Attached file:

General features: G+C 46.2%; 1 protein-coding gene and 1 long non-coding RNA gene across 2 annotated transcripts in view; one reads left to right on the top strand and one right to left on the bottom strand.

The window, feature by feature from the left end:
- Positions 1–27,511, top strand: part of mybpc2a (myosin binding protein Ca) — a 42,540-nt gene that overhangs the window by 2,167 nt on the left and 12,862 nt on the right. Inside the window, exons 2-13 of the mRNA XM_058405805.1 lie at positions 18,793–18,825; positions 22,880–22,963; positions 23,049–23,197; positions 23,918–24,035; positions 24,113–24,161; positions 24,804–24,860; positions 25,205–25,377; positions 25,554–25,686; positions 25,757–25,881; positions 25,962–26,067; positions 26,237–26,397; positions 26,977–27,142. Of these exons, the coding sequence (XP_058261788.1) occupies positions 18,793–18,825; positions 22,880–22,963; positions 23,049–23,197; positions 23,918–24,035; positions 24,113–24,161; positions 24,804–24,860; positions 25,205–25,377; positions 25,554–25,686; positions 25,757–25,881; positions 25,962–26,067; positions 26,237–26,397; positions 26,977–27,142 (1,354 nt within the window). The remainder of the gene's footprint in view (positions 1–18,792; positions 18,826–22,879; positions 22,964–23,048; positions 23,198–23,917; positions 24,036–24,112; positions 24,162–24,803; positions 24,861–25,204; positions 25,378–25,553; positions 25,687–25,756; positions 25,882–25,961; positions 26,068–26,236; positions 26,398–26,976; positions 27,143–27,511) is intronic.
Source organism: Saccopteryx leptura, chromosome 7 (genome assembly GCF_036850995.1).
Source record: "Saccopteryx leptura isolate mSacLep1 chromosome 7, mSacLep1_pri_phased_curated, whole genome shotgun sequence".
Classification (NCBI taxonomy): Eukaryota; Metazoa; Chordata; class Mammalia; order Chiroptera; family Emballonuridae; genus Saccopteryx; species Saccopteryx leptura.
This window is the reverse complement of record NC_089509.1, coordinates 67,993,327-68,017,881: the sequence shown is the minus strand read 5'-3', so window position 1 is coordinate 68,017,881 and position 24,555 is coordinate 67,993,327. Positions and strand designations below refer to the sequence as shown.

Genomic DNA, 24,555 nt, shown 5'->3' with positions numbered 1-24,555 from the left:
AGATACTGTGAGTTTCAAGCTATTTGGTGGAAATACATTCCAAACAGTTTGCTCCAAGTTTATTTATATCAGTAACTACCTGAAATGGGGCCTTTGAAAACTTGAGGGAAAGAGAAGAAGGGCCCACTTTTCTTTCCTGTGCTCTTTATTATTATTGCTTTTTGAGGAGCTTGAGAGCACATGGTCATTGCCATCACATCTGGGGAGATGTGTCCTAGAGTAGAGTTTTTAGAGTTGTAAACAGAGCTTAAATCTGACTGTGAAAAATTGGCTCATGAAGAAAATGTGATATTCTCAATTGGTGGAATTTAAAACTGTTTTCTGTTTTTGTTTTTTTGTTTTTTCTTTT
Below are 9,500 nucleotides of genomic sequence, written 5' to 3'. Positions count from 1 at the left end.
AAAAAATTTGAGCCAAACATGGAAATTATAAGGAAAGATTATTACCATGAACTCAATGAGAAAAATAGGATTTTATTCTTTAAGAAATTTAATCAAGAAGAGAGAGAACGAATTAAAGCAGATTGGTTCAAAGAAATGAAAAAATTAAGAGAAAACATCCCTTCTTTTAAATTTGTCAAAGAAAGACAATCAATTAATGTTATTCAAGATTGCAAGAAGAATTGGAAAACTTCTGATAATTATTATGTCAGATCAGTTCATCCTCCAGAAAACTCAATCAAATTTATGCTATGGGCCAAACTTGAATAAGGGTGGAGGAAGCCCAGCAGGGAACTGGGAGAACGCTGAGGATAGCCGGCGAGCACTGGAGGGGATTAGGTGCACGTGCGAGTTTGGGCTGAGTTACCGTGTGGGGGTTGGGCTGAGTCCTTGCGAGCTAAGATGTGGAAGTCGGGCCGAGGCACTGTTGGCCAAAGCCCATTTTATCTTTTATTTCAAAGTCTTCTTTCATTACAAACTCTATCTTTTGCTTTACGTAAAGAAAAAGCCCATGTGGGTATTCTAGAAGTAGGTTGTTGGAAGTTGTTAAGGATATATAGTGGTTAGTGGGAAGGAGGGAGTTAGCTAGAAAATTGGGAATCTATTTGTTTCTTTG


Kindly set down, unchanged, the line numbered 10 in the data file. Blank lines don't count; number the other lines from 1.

Below are 9,500 nucleotides of genomic sequence, written 5' to 3'. Positions count from 1 at the left end.